The image at the end of this poem started me thinking after a visit to the village churchyard in Durnstein, during a cruise on the Danube, and the poem followed a fortnight later.
Wachau vines, embroider meadows beside the Danube, green on green.
The soil that succours them once drank the blood of men
fighting for visions and ambitions not their own.
No time to gather the fallen, beckoned by destiny to another victory afar,
the harvest of death abandoned to the mercy of others
who tended orchard and pasture here, bonded to the land by ancestry and affection,
compassion and hospitality their work of art.
There behind the walled village church,
rising over groomed memorials, greensward and gravel
another sanctuary rises, sparse and simple, a terminus for parting gestures,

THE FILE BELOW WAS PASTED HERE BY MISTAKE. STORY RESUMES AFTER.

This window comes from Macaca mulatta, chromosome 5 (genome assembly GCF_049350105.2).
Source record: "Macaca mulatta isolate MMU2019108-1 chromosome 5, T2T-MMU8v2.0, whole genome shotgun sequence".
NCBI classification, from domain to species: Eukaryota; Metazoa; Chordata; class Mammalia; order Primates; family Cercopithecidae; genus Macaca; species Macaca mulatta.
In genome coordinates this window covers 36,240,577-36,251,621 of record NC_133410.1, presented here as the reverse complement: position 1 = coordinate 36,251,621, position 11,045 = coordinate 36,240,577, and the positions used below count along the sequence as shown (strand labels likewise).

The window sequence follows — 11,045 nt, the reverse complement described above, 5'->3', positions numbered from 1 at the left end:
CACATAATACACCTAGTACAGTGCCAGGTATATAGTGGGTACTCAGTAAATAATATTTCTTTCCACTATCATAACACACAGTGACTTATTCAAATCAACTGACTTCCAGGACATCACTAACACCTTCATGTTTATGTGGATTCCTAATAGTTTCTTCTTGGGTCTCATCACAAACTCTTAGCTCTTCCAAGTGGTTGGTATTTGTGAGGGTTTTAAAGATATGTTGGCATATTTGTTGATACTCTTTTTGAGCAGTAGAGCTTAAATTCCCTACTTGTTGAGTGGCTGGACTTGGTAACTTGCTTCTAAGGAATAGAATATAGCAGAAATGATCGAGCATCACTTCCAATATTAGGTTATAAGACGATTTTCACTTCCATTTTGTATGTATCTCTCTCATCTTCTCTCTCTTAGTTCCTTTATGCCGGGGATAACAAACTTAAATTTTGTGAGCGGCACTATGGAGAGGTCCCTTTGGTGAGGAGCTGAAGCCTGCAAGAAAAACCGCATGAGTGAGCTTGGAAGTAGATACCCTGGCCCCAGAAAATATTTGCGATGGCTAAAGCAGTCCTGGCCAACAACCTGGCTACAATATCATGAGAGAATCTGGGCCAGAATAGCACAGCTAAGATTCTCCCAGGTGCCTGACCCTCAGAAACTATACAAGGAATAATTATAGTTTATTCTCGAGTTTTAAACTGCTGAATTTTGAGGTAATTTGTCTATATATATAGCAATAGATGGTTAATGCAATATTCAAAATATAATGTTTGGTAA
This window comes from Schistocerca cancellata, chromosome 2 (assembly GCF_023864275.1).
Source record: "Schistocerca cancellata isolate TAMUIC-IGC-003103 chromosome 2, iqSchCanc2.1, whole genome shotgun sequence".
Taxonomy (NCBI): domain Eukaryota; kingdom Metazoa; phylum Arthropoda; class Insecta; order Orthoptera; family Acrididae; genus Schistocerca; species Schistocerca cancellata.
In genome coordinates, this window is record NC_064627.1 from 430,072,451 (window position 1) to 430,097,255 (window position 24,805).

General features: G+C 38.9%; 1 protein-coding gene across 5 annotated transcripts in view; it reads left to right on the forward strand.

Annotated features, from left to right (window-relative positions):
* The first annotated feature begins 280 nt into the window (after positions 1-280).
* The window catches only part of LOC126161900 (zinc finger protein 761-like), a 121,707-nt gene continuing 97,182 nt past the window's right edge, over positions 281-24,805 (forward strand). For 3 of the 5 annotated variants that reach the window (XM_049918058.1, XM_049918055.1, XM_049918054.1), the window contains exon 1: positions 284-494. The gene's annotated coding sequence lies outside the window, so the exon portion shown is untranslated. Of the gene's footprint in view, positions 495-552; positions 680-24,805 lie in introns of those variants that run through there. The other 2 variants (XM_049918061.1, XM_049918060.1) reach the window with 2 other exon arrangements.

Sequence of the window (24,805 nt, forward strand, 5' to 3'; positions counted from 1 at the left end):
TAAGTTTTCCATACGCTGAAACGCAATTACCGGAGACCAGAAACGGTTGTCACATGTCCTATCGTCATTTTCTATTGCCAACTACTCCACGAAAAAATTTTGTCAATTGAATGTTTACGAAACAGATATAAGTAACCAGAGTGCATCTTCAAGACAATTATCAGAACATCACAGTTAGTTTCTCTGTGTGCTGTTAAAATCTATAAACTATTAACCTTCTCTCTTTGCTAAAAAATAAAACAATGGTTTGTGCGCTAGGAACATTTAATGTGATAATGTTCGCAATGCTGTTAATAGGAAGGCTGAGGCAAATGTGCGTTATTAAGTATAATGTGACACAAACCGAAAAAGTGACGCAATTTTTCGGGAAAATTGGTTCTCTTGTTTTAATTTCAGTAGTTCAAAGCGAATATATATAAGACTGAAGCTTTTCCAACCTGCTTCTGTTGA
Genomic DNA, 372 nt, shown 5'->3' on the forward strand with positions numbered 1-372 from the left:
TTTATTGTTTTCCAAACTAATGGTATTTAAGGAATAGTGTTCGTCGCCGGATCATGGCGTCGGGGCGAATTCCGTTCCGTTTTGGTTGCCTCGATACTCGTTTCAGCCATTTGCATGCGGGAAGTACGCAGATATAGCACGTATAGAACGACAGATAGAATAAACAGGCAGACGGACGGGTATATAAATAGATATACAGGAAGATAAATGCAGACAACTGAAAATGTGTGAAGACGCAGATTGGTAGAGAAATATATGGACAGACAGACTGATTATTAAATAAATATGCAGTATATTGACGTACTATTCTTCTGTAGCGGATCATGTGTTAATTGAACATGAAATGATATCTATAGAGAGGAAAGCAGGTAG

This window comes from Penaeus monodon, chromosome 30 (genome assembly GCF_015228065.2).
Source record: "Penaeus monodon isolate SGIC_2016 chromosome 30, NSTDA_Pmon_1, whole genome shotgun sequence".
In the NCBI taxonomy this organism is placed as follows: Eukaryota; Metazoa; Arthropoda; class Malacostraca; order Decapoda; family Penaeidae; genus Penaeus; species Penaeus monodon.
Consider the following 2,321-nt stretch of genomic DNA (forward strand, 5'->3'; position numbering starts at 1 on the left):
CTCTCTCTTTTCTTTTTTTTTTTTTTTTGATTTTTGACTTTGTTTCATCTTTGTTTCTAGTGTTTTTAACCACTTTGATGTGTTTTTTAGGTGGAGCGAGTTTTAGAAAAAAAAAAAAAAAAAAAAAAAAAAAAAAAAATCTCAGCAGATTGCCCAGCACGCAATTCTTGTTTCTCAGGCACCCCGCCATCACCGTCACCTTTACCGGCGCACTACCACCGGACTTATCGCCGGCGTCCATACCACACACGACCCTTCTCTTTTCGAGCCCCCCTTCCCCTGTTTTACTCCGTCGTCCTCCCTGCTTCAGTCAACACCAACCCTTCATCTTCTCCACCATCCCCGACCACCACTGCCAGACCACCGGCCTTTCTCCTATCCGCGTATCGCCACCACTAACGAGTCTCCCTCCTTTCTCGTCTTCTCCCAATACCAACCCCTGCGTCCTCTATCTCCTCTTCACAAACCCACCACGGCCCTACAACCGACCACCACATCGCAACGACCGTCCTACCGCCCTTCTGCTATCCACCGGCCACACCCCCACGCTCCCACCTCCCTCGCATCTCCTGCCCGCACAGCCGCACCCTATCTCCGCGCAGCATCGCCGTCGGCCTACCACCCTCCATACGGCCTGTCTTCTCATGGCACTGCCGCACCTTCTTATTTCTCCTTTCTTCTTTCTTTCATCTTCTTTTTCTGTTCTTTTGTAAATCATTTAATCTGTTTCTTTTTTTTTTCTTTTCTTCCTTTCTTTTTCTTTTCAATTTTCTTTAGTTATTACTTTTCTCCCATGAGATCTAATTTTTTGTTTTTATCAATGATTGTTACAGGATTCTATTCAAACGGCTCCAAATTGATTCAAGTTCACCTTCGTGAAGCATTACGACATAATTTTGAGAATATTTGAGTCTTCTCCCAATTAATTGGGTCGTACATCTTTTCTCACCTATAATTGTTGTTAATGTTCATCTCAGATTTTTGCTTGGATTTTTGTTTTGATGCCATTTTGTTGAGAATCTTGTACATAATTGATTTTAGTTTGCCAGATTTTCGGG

while earth is broken open to receive its latest guest and the prayer of those left behind awaiting the resurrection.
Beneath the mourners lies a vault visible from the threshold,
holding in neat dismembered order the bones of thousands,
sojourning here since their last battle.
Anonymous, yet still recognised.
Victims of that unforgotten fateful day.
The humble folk who shouldered the burden of bearing the fallen
to their rest, have no memorial. Striving to re-order their lives,
unwittingly they made this common tomb a place of pilgrimage.
The enclosing porch to this gated realm of present grief and the ancient dead
shelters Christ hanging naked and alone upon His cross, embracing all
His arms fixed eternally by iron, extended there in defiant self-offering.
There, embracing known and unknown alike,
There, inspiring compassion that makes us human
There appealing for all whose death seems to have so little meaning,
from our bleak distant vantage point.
Between His transfixed hand and the wood of sacrifice
a sparrow's nest is perched. An improvised, transient pile of gathered twigs
brings for a season the sound of birth and new life, a mere fragment
of perennial birdsong consoling the shadows cast
by sunlight, by sorrow, by the passage of time.